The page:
In lieu of an abstract, here is a brief excerpt of the content:

  • Introduction
  • Leslie Thielen-Wilson, Carmela Murdocca, and Gada Mahrouse

This special issue celebrates the scholarship of Canada's leading critical race feminist scholar—Sherene Razack. Her work on gender, race, and the law has influenced a generation of critical race/anti-colonial feminists, educators, socio-legal scholars, legal practitioners, and social justice activists.1 This special issue marks the twenty-year anniversary of her groundbreaking book Looking White People in the Eye: Gender, Race, and Culture in Courtrooms and Classrooms, which is now in its fourth edition.2 Since Looking White People in the Eye, Razack's work continues to examine various legal and social responses to gendered racialized violence within settler colonial and imperial contexts, nationally and internationally. In addition to more than forty peer- reviewed articles, the most recent of her eight books include Dying from Improvement: Inquests and Inquiries into Indigenous Deaths in Custody; Casting Out: The Eviction of Muslims from Western Law and Politics; and Dark Threats and White Knights: The Somalia Affair, Peacekeeping, and the New Imperialism.3

Razack has received numerous formal accolades. To name just a few, her 2003 article "Gendered Racial Violence and Spatialized Justice: The Murder of Pamela George" received the award for best article published in the Canadian Journal of Law and Society in 2000–02.4 In 2004, her book Dark Threats was awarded Counterpunch's Edward Said Award for the ten top books on empire. Dark Threats also received the 2005 American Association of Political Science award for best book on comparative racial and ethnic research. Razack's work of the past two decades—whether it is her critique of Canada's security certificate detainees and anti-Muslim racism, torture, and peacekeeping violence; disappeared Indigenous women and girls; or Indigenous deaths in custody—has also been recognized and practically deployed [End Page i] by community-based social justice activists, anti-racism educators, and legal practitioners working the frontlines of social change.

Always concerned to build community with and for scholars of colour, Razack spearheaded the formation of a critical race research network. In 2002, she convened the first Canadian Critical Race Theory Conference and, in 2005, was a founding member of the Researchers and Academics of Colour for Equality (RACE) Network. After twenty-five years with the University of Toronto, Razack accepted the prestigious Penny Kanner Endowed Chair in Women's Studies in the Department of Gender Studies at the University of California, Los Angeles, where she founded the Racial Violence Hub, a virtual research and teaching network.5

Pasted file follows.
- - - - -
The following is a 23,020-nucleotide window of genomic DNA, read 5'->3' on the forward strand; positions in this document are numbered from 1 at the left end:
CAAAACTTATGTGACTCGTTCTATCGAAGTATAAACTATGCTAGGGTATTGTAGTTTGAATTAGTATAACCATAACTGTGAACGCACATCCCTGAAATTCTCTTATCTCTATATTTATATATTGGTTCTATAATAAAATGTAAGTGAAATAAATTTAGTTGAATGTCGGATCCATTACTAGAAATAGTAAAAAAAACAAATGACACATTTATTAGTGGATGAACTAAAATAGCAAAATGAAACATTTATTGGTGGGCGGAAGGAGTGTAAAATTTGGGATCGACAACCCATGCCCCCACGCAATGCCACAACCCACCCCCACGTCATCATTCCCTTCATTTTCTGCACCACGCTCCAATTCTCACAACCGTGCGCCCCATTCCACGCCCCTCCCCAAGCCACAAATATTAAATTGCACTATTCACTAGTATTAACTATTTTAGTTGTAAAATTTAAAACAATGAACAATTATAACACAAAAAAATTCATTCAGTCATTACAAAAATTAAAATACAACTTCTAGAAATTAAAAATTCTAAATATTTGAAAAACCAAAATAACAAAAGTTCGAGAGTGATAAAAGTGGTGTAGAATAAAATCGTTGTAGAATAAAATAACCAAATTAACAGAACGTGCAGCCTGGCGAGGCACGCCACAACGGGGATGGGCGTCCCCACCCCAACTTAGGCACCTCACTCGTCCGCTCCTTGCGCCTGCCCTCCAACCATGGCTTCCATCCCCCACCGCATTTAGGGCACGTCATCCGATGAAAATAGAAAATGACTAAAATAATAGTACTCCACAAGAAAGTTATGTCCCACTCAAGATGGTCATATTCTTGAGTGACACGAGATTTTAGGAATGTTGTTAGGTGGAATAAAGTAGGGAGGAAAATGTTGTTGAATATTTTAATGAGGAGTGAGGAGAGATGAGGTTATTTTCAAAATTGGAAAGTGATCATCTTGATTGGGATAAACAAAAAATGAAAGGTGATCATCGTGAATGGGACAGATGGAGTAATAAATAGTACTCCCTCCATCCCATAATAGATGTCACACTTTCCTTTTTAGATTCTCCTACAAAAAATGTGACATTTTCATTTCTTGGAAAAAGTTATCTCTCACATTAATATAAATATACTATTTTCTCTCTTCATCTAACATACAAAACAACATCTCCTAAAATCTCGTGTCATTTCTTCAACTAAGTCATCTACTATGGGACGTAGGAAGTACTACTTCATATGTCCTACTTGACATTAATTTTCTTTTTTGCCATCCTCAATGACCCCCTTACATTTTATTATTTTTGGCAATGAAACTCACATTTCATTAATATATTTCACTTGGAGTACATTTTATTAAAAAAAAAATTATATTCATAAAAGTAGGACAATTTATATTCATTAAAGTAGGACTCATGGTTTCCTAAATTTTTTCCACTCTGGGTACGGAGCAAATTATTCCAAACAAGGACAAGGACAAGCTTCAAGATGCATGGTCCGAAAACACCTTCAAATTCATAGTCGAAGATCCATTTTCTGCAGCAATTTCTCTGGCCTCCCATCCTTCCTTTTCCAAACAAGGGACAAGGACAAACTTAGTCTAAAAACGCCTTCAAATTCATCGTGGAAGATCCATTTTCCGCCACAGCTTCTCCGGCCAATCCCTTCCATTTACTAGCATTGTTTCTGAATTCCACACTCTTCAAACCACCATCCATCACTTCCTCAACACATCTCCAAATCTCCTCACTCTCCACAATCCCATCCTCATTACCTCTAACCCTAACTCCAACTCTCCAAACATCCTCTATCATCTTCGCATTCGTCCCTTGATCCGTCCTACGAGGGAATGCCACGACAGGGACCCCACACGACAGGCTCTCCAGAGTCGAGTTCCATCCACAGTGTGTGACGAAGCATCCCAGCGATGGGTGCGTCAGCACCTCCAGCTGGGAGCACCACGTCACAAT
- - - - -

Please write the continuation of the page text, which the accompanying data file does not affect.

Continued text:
As we write the introduction to this special issue, the editors reflect on what first compelled us to seek out Razack's scholarship.


In the late 1990s, I was working in anti-violence women's community organizations predominantly comprised of white feminists. It was in this context that I became aware of the discontinuities between the theory and the practice of social movements that work towards social justice. I grappled with the difficult challenges of bringing anti-racism into the practices of the organization and found that most of my energy was spent trying to avoid or overcome defensiveness and that my colleagues' general understandings remained at the level of "discrimination"—so long as they treated everyone the same, they were not implicated. As feminists, we were pushed to think about how to negotiate power in our work, yet our efforts always seemed to fall short of making any real change. It was then that I came upon a book with the title Looking White People in the Eye. Although I did not fully comprehend some of the content, I was thankful just knowing that such a book existed, and it often comforted me to look into the unwavering gaze of the woman of colour on its cover. It was Razack's explanation of interlocking systems that finally gave me the language to explain and to better understand what many of us know at a visceral level—that race and gender interlock to produce specific experiences of violence. Razack's examination of white racial innocence, first in Looking White People in the Eye and then in Dark Threats, profoundly changed my understanding of power and inspired me to...


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